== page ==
In the post-Brexit reality, however, one must expect this to change and to do so dramatically rather than marginally.  Indeed, the fall of the Pound is, by definition, a repricing of all things British.  Not only is UK land, housing, and production being viewed as less valuable, so too is UK-based labour.  Anyone now working in the UK is essentially being told that their productivity – i.e., their economic value – is not on par with what it would have been pre-Brexit.  This must ultimately lead to one of two effects.  The first is that that UK-based labour with non-UK alternatives will need to be ‘marked’ to market – in more prosaic terms, their local salaries must be increased.  If, like me, you are an Australian working in the UK who has the opportunity to go back to Australia, this implies a post Brexit premium of more than 20% in Australian dollar terms.  If, also like me, you are an American with opportunities in the US, this premium is over 15% in US dollar terms.  The second effect is that those with these opportunities will simply take them – i.e., they will become part of the Brexodus.  Because, individuals with mobility are likely to be those with high skill levels, the inevitable effects are that: (a) the salaries of more skilled people will increase, making the gap between those with the most valuable human capital even more differentiated from those at the bottom of the economic ladder – potentially further exacerbating political and social divisions – and (b) many of those with mobility will simply leave, reducing the overall economic value and vibrancy of the UK economy.

The other aspect of this that Brexiters do not understand is that most migrants do not show up via Calais, but via Heathrow, and do so by making a choice where there are alternatives.  While Amber Rudd and others talk about wanting the ‘right’ type of immigrants (of which, I suspect, I am one), they do not understand that there is both a supply of labour and a demand for labour.  Migrants like me have a choice and the fact that I might be wanted does not imply that I will come or even stay.  For example, at my university we are constantly hiring.  My group advertised three positions before the Brexit vote and got hundreds of applications from all around the world.  We ultimately hired an Italian and Romanian, both with overseas PhDs.  After having lost two junior colleagues (one from Ireland and one from Finland), we advertised again after Brexit.  We received dramatically fewer applications and none from the EU, North America or Oceania.  We ended up rejecting them all.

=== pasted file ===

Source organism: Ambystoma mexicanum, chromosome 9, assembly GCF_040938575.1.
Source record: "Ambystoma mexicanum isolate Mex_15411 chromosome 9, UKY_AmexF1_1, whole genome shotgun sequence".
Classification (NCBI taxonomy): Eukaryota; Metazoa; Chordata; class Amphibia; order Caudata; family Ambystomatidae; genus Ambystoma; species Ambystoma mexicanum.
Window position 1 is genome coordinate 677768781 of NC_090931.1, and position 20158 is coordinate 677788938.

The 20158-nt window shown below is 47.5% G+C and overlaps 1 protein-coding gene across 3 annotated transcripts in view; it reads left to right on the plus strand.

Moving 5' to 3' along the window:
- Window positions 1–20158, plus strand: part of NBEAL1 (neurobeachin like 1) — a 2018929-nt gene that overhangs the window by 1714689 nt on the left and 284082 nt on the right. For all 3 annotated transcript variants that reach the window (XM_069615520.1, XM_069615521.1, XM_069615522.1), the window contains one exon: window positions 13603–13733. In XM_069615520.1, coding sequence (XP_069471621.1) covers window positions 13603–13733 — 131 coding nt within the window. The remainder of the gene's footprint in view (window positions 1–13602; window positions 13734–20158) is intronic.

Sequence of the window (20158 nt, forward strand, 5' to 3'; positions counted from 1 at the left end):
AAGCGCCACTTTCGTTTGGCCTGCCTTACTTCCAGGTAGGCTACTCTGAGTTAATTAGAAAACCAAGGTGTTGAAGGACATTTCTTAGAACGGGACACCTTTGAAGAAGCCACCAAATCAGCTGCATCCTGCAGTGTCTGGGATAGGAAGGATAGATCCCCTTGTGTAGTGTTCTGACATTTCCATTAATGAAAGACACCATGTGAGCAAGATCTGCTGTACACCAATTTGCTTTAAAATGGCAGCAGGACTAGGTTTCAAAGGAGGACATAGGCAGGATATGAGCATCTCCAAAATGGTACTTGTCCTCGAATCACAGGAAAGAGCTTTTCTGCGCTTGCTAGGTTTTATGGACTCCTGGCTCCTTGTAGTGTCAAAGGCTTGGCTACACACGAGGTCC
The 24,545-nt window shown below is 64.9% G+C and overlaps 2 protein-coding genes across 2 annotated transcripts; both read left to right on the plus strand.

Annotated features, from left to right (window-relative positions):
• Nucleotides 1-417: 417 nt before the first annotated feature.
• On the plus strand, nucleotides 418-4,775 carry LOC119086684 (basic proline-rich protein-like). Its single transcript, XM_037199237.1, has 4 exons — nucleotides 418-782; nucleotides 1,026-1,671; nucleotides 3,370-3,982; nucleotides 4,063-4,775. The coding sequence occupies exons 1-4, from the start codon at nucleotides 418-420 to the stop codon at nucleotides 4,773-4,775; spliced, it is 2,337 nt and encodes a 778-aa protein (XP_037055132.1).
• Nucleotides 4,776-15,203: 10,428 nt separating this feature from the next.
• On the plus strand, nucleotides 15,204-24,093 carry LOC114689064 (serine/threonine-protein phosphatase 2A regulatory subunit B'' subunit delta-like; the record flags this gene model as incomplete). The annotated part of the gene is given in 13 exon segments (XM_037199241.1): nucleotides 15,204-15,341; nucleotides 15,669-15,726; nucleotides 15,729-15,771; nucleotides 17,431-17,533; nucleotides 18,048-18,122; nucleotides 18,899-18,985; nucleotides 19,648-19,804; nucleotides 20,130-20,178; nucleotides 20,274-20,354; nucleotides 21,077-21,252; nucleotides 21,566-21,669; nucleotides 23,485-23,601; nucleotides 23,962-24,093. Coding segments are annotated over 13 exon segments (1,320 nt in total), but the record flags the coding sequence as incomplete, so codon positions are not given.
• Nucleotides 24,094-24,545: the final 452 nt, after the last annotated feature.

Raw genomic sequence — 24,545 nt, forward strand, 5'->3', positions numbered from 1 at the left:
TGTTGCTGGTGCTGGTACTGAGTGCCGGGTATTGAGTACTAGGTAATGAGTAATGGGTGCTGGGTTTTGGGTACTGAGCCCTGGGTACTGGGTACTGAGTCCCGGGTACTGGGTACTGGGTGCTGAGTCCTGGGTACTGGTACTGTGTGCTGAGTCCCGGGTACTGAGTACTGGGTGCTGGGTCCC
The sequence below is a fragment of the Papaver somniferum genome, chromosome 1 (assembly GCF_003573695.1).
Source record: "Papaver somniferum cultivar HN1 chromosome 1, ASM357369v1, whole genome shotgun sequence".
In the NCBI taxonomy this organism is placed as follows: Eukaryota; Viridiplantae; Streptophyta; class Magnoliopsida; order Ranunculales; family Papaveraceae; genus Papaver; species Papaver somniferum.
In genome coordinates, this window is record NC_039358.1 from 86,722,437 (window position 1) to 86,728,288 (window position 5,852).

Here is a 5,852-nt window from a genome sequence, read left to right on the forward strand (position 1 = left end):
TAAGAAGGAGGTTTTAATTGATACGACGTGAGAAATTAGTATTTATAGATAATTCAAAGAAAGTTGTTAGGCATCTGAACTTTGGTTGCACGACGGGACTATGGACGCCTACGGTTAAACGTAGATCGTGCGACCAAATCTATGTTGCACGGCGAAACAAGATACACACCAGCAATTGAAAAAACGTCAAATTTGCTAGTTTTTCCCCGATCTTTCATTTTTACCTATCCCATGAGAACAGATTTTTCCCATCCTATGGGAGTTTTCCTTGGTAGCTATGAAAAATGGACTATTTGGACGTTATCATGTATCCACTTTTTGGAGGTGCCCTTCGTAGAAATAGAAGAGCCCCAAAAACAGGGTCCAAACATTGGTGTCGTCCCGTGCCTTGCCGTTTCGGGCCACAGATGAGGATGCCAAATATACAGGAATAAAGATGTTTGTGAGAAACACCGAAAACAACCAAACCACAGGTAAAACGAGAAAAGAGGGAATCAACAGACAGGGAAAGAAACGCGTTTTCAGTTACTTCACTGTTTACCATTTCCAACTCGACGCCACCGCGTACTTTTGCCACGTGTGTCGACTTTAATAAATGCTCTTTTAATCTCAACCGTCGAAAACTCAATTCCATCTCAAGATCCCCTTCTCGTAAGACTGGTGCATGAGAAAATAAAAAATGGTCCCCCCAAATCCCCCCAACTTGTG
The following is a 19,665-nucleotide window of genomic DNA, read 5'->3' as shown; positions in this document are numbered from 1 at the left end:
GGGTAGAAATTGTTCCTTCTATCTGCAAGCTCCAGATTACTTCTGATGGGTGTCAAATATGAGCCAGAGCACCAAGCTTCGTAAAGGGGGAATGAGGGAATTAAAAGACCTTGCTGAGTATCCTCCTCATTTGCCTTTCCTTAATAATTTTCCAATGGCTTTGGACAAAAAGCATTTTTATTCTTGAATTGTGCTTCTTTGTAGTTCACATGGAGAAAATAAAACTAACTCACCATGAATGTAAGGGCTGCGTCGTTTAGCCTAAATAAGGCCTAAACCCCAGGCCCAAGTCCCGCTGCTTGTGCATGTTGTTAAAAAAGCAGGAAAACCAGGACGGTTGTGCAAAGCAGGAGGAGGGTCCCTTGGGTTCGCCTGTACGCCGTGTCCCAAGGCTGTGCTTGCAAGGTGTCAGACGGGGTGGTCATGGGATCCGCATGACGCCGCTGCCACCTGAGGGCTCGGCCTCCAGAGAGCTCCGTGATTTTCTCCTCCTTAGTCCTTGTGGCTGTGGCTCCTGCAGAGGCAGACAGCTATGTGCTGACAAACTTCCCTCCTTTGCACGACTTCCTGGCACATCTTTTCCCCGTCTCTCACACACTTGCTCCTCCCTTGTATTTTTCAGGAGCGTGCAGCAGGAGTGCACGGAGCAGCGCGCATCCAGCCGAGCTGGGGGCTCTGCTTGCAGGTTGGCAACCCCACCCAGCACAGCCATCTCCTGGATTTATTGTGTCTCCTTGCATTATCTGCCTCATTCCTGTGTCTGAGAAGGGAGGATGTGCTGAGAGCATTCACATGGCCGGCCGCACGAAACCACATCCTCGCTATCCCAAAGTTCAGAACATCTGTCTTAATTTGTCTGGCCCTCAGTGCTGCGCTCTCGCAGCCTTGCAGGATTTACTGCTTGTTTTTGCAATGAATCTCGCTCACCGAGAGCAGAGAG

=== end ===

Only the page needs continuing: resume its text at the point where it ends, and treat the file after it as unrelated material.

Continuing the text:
So while the UK can demand all it wants, it is ultimately the choice of those with the valuable skills to supply them.  If the social and political environment is hostile, the salary and benefits are substandard, and the rules of engagement in the society are stacked against you, it is quite understandable that those possessing the skills the UK needs will simply choose the other alternatives.  This is made worse by the nature of modern economic activity, which is hugely dependent on the spillovers from complementarities – i.e., other people you work with and the capital attached to your labour.  It is telling that all of the UK’s Nobel prize winners this year were at US universities and all the US Nobel Prize winners were immigrants.  Skilled people go where there are other skilled people and the resources to do their jobs well.  So not only will the Brexodus include skilled migrants but also skilled locals who know they too are better off working in an environment that provides them with opportunities rather than constraints.